I think it’s obvious why my body healed better than my feelings.  I helped my body in every way I knew to heal itself.  But when I was emotionally hurt I didn’t tend to my feelings with the same commitment. My feelings didn’t heal and I suffered for many years with insecurity, anger, confusion and suspicions.

Cut to the discovery of my husbands relapse 2 years ago.  That time, the initial pain was equally as horrible as the first time around.  All the symptoms that were there the first time – the shaking, the nausea, the tears – were all present.  But this time around I healed.  Instead of getting angry and yelling at my husband I held him and comforted him and helped him.  Instead of keeping it all to myself I shared it with other wives of addicts who I had met over the years.  This time I attended and shared at S-Anon meetings.  This time I found an amazing therapist who deals specifically in this area and I committed to letting her help me.  I journaled a lot.  I read lots of books on the subject of sex addition.  I talked to my husband for countless hours sharing every feeling and fear with my husband.  And like with my mastectomy, I can still see the scars, but they don’t trigger me the way they did the first time around.  I took care of myself – and it shows.  I am working on my meditation practice (I wish this came easier to me!) so it is in place the next time I have an emotional or physical trauma.  It’s life.  Things happen.  We need to prepare.

I’m sure there is an entire scientific study about physical versus emotional healing which would be way over my head.  But I am pretty sure that taking care of our emotional wounds with the same care and gentle touch that we do our physical wounds will help them heal better.  At least it can’t hurt.

Denial: Is it a necessary component to a relationship?

Faith, trust, belief, confidence.  These are words that regularly show up in discussions about love and relationships.  I am pretty sure that each of those words and their flowery synonyms were spoken multiple times during my own wedding service.

On the day that I married my husband I was in a beautiful dream state about what my future would hold.  My fantasy world hadn’t allowed me to delve into my fiance’s history and how it could affect my life.  He was very upfront about having cheated on his first 2 wives and fully admitted that he was a sex and love addict.  But I wasn’t willing to consider that his history could affect my future.  I believed him when he said it would be different with me.   I had blind faith that our love was stronger than the others.   I was confident that I was not the kind of person he would cheat on.  If you have read any of my other posts, you know that my fantasy life eventually exploded to reveal a hard truth and I was forced at once to become a realist.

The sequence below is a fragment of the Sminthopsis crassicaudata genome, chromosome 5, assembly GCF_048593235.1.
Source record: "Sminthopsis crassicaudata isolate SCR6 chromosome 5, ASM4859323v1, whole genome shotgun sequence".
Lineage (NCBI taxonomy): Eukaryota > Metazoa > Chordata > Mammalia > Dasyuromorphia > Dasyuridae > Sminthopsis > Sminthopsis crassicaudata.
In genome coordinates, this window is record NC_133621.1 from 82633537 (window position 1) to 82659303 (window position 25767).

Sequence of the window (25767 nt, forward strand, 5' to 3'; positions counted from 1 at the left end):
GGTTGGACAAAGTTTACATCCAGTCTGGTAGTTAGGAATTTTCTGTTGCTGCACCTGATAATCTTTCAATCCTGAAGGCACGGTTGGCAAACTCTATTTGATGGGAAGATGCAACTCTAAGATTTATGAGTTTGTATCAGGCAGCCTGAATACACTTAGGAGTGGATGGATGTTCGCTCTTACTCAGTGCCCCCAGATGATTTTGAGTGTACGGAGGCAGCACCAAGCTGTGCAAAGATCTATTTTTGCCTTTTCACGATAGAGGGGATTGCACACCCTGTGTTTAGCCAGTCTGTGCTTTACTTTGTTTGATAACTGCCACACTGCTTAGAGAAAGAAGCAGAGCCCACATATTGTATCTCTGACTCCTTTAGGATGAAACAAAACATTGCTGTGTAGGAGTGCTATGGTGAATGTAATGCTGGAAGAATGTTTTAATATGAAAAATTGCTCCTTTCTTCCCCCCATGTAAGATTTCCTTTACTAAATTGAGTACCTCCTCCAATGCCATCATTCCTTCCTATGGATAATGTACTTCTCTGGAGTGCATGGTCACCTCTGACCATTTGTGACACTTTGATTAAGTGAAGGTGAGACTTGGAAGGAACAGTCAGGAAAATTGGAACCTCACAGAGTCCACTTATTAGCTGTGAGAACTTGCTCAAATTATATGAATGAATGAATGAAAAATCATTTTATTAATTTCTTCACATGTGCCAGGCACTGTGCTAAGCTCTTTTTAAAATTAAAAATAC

Once a wife has been lied to and cheated on, I’m not sure she will ever be able to fully trust her mate again in that area of her life .  I think there is always that very real concern in the back of our minds that the lies and affairs could happen again.  This is especially true when the lying and cheating happens over and over again as it did in my case.  This doesn’t mean I don’t trust him in other areas of our life.  I believe with 100% of my being that he would take a bullet for me.  I know he will be there whenever I ask and do anything it takes to rebuild our marriage.  I have faith that he will not leave me.  But in order to trust him in the area of fidelity, I need to employ some version of denial.  If I don’t go to this place of denial, I will always worry about the unknown.  My husband thinks this sounds pessimistic.  On the contrary I say.  It is sensible and is the very thing that allows us to move forward and to rebuild.   Perhaps it would soften the blow if I were to call it faith rather than denial – but really, in the end, both of these words deal with possibilities too frightening to consider.